As climate change increases the prevalence and geographical spread of extreme heat in the U.S., air conditioner companies are seeing hot demand for their cooling units — and Covid-19 is adding an extra layer of need.
"Not only are people more aware of how hot it is; they're in their homes throughout the day," said Brandon Sommers, a spokesperson for Advantage Heating and Air Conditioning, based in Salem, Oregon. "It's not uncommon that people tell us they never needed A/C before and then buy A/C over the last couple years."
As the pandemic continues to keep people working from home, industry analysts expect that users will run their cooling units more often than normal, leading to more frequent replacements and more sales.
"Where A/C has been a luxury in the past, this year it has been so hot that people are just begging for it."
"We remain extremely bullish on the residential market," Todd M. Bluedorn, CEO of Lennox International, the country's leading heating, ventilation and air conditioning manufacturing company, said on an earnings call last month. "Where run time impacts equipment life on a linear basis, hot summers impact equipment life on an exponential basis."
Last summer, people ran their air conditioners 30 percent more compared to the year before, Bluedorn said, and from 2016 to 2020, the weather has been 5 percent hotter.
The air conditioning and heating industry has been on the upswing for the last several years, driven by the replacement of older units in homes bought during the 2000-07 housing boom and more recently the weather, said Jeff Hammond, equity research analyst at KeyBanc Capital Markets.
"The weather has been helping," he said. "Seventy-five to 80 percent of the market is replacement units. Hot weather drives new units harder, and old units need to be replaced."
Temperatures in Portland, Oregon, rose to 116 degrees in June and higher than they have ever been before in Dallas and Los Angeles. The scorching weather prompted a Spokane, Washington-based electrical utility to warn customers about rolling blackouts to control the higher-than-usual power demand. Heat waves across the U.S. and Canada aggravated droughts, causing tinderbox conditions for wildfires.
As greenhouse gases continue to pour into the atmosphere, climate scientists expect such extreme heat to become a mainstay. A climate science report from the federally mandated U.S. Global Change Research Program found that the coldest and warmest daily temperatures are expected to increase by at least 5 degrees Fahrenheit in most areas of the U.S. by midcentury and to rise by 10 degrees by late in the century if greenhouse gases aren't significantly cut.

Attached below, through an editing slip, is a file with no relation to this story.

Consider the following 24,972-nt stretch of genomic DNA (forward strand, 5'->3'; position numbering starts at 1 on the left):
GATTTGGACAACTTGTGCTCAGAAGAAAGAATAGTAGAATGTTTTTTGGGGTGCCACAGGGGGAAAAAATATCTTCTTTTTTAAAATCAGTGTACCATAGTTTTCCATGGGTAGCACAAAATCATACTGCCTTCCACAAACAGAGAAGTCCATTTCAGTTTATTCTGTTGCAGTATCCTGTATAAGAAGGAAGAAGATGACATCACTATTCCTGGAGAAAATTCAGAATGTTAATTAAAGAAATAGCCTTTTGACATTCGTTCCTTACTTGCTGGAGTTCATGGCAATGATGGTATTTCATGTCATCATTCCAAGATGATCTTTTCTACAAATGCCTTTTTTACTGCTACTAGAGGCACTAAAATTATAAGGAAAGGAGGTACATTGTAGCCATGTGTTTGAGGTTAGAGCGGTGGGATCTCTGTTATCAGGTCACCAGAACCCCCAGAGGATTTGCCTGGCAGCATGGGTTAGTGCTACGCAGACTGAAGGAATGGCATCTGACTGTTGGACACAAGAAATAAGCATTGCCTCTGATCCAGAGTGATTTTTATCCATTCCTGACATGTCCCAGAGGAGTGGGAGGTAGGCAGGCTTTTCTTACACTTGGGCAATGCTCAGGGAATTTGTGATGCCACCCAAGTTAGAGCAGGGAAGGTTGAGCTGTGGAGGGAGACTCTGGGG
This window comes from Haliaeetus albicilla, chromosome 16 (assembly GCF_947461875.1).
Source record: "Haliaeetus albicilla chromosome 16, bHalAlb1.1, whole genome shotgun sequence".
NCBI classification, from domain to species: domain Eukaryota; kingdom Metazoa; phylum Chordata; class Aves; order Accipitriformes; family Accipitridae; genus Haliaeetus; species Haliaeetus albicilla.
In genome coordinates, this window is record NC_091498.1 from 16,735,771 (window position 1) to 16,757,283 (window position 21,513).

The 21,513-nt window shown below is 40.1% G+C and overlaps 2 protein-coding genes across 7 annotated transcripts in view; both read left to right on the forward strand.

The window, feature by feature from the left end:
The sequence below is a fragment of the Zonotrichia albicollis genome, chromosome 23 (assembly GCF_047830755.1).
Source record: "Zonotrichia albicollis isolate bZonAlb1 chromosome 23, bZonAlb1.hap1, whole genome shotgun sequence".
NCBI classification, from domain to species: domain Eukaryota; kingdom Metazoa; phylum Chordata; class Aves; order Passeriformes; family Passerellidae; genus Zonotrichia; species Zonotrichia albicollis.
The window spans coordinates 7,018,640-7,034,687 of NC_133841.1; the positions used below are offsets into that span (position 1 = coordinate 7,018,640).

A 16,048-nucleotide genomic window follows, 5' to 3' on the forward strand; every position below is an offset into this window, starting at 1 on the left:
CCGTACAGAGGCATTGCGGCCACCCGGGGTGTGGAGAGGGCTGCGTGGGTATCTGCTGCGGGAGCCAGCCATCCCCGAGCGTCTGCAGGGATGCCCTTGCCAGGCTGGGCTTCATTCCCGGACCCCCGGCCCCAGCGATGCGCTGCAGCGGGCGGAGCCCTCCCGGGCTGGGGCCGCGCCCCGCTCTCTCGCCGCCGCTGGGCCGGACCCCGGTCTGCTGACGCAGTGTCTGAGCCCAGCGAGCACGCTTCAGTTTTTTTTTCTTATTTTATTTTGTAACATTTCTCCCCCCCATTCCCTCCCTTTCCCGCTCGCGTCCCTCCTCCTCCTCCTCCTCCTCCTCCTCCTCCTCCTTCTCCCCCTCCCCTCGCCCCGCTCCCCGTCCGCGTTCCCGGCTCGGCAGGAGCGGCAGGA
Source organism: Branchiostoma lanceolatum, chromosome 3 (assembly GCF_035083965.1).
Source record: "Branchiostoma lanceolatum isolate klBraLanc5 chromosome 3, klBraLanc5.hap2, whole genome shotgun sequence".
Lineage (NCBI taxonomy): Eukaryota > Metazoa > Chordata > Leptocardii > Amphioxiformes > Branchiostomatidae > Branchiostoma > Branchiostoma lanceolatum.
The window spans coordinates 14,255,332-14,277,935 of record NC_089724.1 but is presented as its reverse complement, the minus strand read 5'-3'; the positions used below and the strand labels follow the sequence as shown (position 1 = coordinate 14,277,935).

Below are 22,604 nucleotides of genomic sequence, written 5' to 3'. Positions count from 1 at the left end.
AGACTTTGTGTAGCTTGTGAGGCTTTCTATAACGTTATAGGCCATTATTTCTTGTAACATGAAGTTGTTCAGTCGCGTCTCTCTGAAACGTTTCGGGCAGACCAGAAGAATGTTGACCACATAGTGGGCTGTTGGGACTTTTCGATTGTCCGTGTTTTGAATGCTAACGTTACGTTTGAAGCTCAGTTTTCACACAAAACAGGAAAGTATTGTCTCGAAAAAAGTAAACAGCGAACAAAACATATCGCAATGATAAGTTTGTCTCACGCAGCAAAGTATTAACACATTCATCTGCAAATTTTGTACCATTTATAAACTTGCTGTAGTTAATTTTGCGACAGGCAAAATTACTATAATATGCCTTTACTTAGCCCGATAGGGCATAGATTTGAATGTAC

A study in June 2019 from the Union of Concerned Scientists estimates that across the country the annual number of days with heat indexes above 100 degrees will double by midcentury and that days with heat indexes above 105 degrees will triple compared to the end of the 20th century.
But while high temperatures mean increased A/C consumption, the use of air conditioners in turn fuels more greenhouse gas emissions.
"It's a bit of a vicious cycle, because climate change will drive the need for more air conditioning. More air conditioning will lead to more greenhouse gas emissions," said David Gitlan, CEO of Carrier, one of the largest air conditioning and heating companies in the U.S.
A statement in June 2020 from the U.N. Energy Program said that 3.6 billion cooling appliances were in use. As many as 14 billion units will be required by 2050 to meet the world's needs for space cooling as temperatures rise. Natural gas and petroleum make up the majority of energy used to run air conditioning units, according to a report in 2018 from the U.S. Energy Information Administration.
Adam Dessler, a professor of atmospheric sciences at Texas A&M University, said that everything that traps heat, such as refrigerants used in cooling units, contributes to greenhouse gas emissions. But as the world becomes warmer, people will need air conditioners.
"If you want to solve climate change, I would not be worried about air conditioning. I'd be worried about shutting down natural gas and fossil fuels," he said. "While we always should be working to reduce carbon footprint, the main thing is we have to stop burning carbon — and then get to all the second-order problems."
Sommers, whose company serves the Willamette Valley area in Oregon, said that with summer heat averages in the 70s, Oregonians haven't traditionally been in the market for air conditioners. But during the week of the June heat wave in the Pacific Northwest, the company got 900 phone calls, three times as many as its average for the season, he said. Overall, June sales grew by 150 percent this year compared to last year, he said.
"Everybody's super busy right now," he said. "It's all hands on deck all the time."
Scott Park, owner of Quality Heating Electrical & Air Conditioning in Silverdale, Washington, said that on average about 10 percent to 15 percent of customer calls are for air conditioners. But this year, the number increased to 50 percent.
"Where A/C has been a luxury in the past, this year it has been so hot that people are just begging for it," he said.